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Re: Musk endeavours

Posted: November 10th, 2019, 3:43 am
by BobbyD
VW makes the case for electric over hydrogen: https://www.volkswagen-newsroom.com/en/ ... ttery-5545

Re: Musk endeavours

Posted: November 10th, 2019, 5:53 am
by Itsallaguess
BobbyD wrote:
VW makes the case for electric over hydrogen: https://www.volkswagen-newsroom.com/en/ ... ttery-5545


An unequivocal conclusion then, regarding the current electric vs hydrogen options and their comparable efficiency losses -

“No sustainable economy can afford to use twice as much renewable energy [due to efficiency losses] to drive fuel cell cars instead of battery-powered vehicles,”

An interesting article - thanks.

Cheers,

Itsallaguess

Re: Musk endeavours

Posted: November 10th, 2019, 5:55 am
by ReallyVeryFoolish
Heck. Silly me. I always thought that solar and wind power were free?

Re: Musk endeavours

Posted: November 10th, 2019, 6:02 am
by Itsallaguess
ReallyVeryFoolish wrote:
Heck. Silly me. I always thought that solar and wind power were free?


The article covers the comparison of overall efficiency rates in this picture -

https://uploads.volkswagen-newsroom.com/system/production/media/31092/images_file_en/ef572872996eed86429e4bee494924b1b86dbd56/DB2019NR01122_overfull.jpg?1573138998

Hopefully It's clear from the above that there are physical efficiency losses beyond the initial generation of the energy.

Link to the article itself - https://www.volkswagen-newsroom.com/en/stories/hydrogen-or-battery-5545

Cheers,

Itsallaguess

Re: Musk endeavours

Posted: November 10th, 2019, 8:26 am
by odysseus2000
ReallyVeryFoolish wrote:Heck. Silly me. I always thought that solar and wind power were free?


The fuel is free, but not the tech to convert this fuel into electric suitable for human use.

Regards,

Re: Musk endeavours

Posted: November 10th, 2019, 9:06 am
by odysseus2000
BobbyD wrote:VW makes the case for electric over hydrogen: https://www.volkswagen-newsroom.com/en/ ... ttery-5545


This quote inside gives the current relative advantage of Tesla which is aiming for 1 million cars per year next year compared to VW:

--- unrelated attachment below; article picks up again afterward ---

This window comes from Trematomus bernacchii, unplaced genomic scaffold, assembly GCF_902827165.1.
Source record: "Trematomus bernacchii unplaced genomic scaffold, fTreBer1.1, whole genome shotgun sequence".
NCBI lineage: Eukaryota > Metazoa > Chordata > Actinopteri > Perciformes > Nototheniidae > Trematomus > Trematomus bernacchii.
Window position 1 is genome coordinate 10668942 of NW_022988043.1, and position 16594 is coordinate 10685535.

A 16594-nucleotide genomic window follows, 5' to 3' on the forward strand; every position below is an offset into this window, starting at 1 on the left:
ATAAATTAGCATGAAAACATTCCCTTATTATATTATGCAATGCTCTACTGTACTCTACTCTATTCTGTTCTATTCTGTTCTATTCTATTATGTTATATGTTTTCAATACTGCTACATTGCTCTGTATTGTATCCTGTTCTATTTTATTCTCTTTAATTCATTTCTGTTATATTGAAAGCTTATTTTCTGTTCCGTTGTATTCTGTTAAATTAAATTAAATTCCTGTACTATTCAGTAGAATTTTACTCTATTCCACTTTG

In just a few years, Volkswagen intends to sell more than one million electric vehicles a year.


It has been obvious, since all of this move to cleaner transport began, to anyone with a physics degree that BEV are much more efficient than all current competing tech and as such all the fuel cell and hydrogen programs etc for passenger cars are there to get political contributions to running a research group that will not produce a practical passenger car.

For now and amazingly enough I completely agree with VW as to the way forward being BEV. Any new tech touted has to be better in terms of performance and cost. I currently do not see any competition for road car BEV. I am also far from clear that the touted uses for alternatives in stationary, heavy vehicles or long distance vehicles have any viability. The only areas that currently still looks like they will need hydro-carbon/heat engines fueling is long distance air transport, say > 1000 miles and space rockets.

I am not clear what will happen with large ocean going vessels. There is a case that they will continue to run on the crude refining remnants as now with associated heavy pollution, but there are also suggestions that they will need to be cleaner going forwards. In some cases such as the China to Europe rail connection they can be reduced in volume by this competition. Additionally the developments of very sophisticated 3d printing may curtail a lot of the need to send finished goods.

Regards,

Re: Musk endeavours

Posted: November 10th, 2019, 10:38 am
by dspp
odysseus2000 wrote:
I am not clear what will happen with large ocean going vessels. There is a case that they will continue to run on the crude refining remnants as now with associated heavy pollution, but there are also suggestions that they will need to be cleaner going forwards. In some cases such as the China to Europe rail connection they can be reduced in volume by this competition. Additionally the developments of very sophisticated 3d printing may curtail a lot of the need to send finished goods.

Regards,


o2000,
I have studied this aspect a bit over the years, and done some sums. If you strip out all the fossil fuel movements by ship (oil, gas, coal) that reduces oceanic shipping considerably. Then take out all the Asia <> Europe freight as that can go rail (the track capacity is already in place) and the rail can run on renewables. This leaves not as much as you might think, and if you watch some of the long term positioning the major shipping companies are doing, you can see that they are doing the parallel analysis. It would not take that many major rail investments to delete a lot of the rest (Bering Straits, Darien Gap). By the way two thirds of shipping companies run at a loss ....
Regards,
dspp

Re: Musk endeavours

Posted: November 10th, 2019, 1:42 pm
by BobbyD
Itsallaguess wrote:
ReallyVeryFoolish wrote:
Heck. Silly me. I always thought that solar and wind power were free?


The article covers the comparison of overall efficiency rates in this picture -

https://uploads.volkswagen-newsroom.com/system/production/media/31092/images_file_en/ef572872996eed86429e4bee494924b1b86dbd56/DB2019NR01122_overfull.jpg?1573138998

Hopefully It's clear from the above that there are physical efficiency losses beyond the initial generation of the energy.